Identifying Agricultural Management Practices to Reduce Pesticide Runoff
Organophosphate (OP) pesticides, especially diazinon and chlorpyrifos, have been routinely detected in water-quality monitoring projects coinciding with flooding of dormant orchards by winter rains in the Sacramento River and San Joaquin River watersheds. These studies, conducted by both federal and state agencies, indicate that small invertebrates are killed when exposed for even short periods to the OP levels measured in the two watersheds during the winter. These invertebrates are indicators of the health of aquatic food chains and serve as primary food for many larval and juvenile fish.
Published and unpublished data reveal that one source of the OPs detected in tributaries and rivers is rain runoff from orchards. The magnitude and duration of the insecticide-caused toxicity following winter storms led the Central Valley Regional Water Quality Control Board to declare this a violation of its Basin Plan water quality standard for toxicity.
In 1998, the State of California placed the Sacramento River and the San Joaquin River, as well as the associated Delta/Estuary, on the Clean Water Act 303(d) list of impaired waterways, partly because of elevated levels of diazinon and chlorpyrifos, presumed to originate at least in part, from dormant spray orchard runoff. These listings necessitate the development of specific restrictions on the quantities of the OPs that can be allowed in surface waters (Total Maximum Daily Loads, or TMDLs). Diazinon and chlorpyrifos are widely used in California for a variety of urban as well as other agricultural applications, and all uses are subject to restrictions stemming from the TMDL limitations. Additionally, OPs, in general, are primary targets of the Food Quality Protection Act of 1996 (FQPA).
Identifying agriculture's contribution to the problem is just one part of the issue. Its resolution requires understanding the specific agricultural production practices and the urban uses related to the problem, the mechanisms of off-site movement of pesticides, and developing alternative practices to reduce pesticide runoff to a level that eliminates toxicity in surface waters.
The best solutions to these issues will be those that evolve from a solid information base coupled with input from the users of pesticides, including growers, landscape managers, urban and suburban residents, and the agencies charged with maintaining water quality.
The Role of the University
Acting on a grant from the CALFED Bay-Delta Program, former Statewide IPM Program Director Frank Zalom has been coordinating a multi-disciplinary team that includes: Dr. Inge Werner, Aquatic Toxicology Laboratory, UC Davis School of Veterinary Medicine; Dr. Barry Wilson, UC Davis Department of Animal Science and Department of Environmental Toxicology; Dr. Wes Wallender, Department of Land, Air, and Water Resources; and Dr. Ken Giles, Department of Biological and Agricultural Engineering. Through September 2002, Mike Oliver, UC IPM, served as the teams program manager. Steering committees, comprised of representatives from state agencies, grower groups, and local UC Cooperative Extension offices, provide direction for the projects.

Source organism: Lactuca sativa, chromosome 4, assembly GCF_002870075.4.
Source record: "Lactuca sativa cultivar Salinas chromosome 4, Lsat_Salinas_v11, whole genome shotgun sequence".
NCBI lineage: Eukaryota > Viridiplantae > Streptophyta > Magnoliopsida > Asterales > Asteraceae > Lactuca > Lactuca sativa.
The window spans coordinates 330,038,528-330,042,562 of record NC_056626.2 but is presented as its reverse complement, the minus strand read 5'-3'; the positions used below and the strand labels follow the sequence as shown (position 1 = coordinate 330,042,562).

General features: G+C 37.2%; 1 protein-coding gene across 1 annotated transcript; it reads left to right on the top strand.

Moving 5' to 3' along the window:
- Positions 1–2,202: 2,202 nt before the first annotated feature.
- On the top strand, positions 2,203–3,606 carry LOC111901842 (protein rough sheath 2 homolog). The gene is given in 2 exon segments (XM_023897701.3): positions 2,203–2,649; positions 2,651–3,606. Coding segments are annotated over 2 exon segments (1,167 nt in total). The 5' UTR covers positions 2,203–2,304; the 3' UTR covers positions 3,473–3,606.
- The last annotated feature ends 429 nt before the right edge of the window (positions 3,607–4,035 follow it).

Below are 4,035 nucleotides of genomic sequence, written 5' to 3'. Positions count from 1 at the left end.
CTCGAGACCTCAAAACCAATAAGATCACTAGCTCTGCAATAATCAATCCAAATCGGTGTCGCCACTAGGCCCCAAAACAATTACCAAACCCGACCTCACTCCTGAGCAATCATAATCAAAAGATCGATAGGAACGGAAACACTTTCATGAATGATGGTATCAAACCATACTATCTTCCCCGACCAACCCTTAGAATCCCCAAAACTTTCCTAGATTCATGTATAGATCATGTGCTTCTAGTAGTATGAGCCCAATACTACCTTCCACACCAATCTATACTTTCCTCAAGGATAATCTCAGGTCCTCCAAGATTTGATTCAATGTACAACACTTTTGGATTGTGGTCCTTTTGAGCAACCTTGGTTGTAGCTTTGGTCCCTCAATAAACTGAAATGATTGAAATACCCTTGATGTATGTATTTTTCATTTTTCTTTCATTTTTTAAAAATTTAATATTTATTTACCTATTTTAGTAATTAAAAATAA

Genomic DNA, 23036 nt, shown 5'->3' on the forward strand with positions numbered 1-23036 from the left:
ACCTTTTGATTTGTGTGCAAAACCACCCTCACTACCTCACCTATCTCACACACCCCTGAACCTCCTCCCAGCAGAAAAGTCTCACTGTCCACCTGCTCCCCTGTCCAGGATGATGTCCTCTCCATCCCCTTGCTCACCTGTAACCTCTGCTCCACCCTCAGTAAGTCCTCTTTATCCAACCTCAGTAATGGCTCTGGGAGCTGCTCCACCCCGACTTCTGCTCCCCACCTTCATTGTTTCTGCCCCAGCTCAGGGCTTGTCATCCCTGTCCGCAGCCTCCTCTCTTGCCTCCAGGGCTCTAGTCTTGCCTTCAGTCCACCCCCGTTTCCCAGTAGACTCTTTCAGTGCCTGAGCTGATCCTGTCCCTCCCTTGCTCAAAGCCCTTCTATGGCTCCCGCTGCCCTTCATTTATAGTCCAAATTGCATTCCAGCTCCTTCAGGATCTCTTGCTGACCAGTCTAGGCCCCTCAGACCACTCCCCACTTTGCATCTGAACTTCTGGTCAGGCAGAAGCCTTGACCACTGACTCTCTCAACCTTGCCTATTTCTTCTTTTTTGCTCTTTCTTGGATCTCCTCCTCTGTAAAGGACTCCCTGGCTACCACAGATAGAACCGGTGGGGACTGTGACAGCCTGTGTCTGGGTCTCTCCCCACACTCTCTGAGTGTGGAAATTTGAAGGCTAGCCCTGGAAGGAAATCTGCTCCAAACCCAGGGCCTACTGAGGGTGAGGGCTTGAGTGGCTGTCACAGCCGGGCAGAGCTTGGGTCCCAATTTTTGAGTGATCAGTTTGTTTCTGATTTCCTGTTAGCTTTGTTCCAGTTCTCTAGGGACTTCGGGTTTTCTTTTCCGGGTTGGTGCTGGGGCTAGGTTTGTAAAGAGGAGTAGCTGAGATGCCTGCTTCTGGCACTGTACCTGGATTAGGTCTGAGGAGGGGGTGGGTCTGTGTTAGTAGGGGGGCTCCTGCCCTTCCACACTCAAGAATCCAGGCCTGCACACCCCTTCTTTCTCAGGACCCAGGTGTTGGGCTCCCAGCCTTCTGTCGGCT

One of their initial tasks was to provide detailed assessments of the current knowledge of alternative agricultural practices for reducing or eliminating pesticide use, particularly as it pertains to orchard crops and specifically as it pertains to the use of organophosphate (OP) dormant sprays. They issued a report in September of 1999 that outlined a number of viable alternatives to traditional OP dormant sprays for a variety of orchard crops. The report also contained an economic analysis of costs associated with the various alternatives. Although the alternatives can be somewhat more complex to administer and their costs can run higher than that of OP sprays, the report noted that the increased cost, relative to the total cost of production, was not large.
Building on the economic analysis of the report, Statewide IPM Program staff constructed a Web-based calculator for alternative practices that went online in January 2000. The Dormant Spray Alternatives Calculator can be used by growers and others interested in comparing costs associated with various alternatives. Users can choose to accept default cost values for production parameters (for example, pesticide used, rate of application, method of application, and monitoring costs), or they can enter their own values instead.
In addition to the assessments, the project members developed a number of educational documents and conducted workshops to provide information to growers and pest control industry personnel. Information focused largely on explaining what the problem is, agriculture's role in the problem, and the alternatives available to help eliminate the problem. A number of grower and industry organizations added significantly to the outreach efforts by publishing and distributing newsletters and pamphlets emphasizing the messages coming from the UC efforts.
The UC work has not only successfully produced the products called for in the contract with CALFED, but has also yielded a number of other tools, methodologies, and information that promise to be of value in the overall effort to improve surface water quality throughout the CALFED watersheds of concern. Some of the major UC products/accomplishments include:
Current and Future Goals
The UC program is currently focusing its resources on three main areas: